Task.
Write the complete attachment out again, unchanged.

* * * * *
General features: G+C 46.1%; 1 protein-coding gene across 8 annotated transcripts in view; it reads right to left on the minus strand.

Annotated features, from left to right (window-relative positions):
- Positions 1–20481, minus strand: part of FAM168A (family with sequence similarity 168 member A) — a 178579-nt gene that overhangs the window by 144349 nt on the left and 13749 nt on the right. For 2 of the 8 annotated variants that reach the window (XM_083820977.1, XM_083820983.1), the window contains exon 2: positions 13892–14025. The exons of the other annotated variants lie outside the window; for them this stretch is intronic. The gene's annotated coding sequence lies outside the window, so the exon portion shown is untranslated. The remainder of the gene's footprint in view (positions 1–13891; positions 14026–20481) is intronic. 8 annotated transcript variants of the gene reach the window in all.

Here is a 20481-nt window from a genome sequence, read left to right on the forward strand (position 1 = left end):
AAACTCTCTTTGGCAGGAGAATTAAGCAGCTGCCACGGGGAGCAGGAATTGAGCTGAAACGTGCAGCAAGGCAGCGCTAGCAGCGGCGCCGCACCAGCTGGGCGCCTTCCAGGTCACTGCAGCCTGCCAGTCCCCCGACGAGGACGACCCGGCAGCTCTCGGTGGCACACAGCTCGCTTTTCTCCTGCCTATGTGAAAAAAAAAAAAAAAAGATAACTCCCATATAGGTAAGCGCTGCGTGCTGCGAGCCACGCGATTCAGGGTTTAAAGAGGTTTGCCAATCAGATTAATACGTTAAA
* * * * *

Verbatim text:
General features: G+C 46.1%; 1 protein-coding gene across 8 annotated transcripts in view; it reads right to left on the minus strand.

Annotated features, from left to right (window-relative positions):
- Positions 1–20481, minus strand: part of FAM168A (family with sequence similarity 168 member A) — a 178579-nt gene that overhangs the window by 144349 nt on the left and 13749 nt on the right. For 2 of the 8 annotated variants that reach the window (XM_083820977.1, XM_083820983.1), the window contains exon 2: positions 13892–14025. The exons of the other annotated variants lie outside the window; for them this stretch is intronic. The gene's annotated coding sequence lies outside the window, so the exon portion shown is untranslated. The remainder of the gene's footprint in view (positions 1–13891; positions 14026–20481) is intronic. 8 annotated transcript variants of the gene reach the window in all.

Here is a 20481-nt window from a genome sequence, read left to right on the forward strand (position 1 = left end):
AAACTCTCTTTGGCAGGAGAATTAAGCAGCTGCCACGGGGAGCAGGAATTGAGCTGAAACGTGCAGCAAGGCAGCGCTAGCAGCGGCGCCGCACCAGCTGGGCGCCTTCCAGGTCACTGCAGCCTGCCAGTCCCCCGACGAGGACGACCCGGCAGCTCTCGGTGGCACACAGCTCGCTTTTCTCCTGCCTATGTGAAAAAAAAAAAAAAAAGATAACTCCCATATAGGTAAGCGCTGCGTGCTGCGAGCCACGCGATTCAGGGTTTAAAGAGGTTTGCCAATCAGATTAATACGTTAAA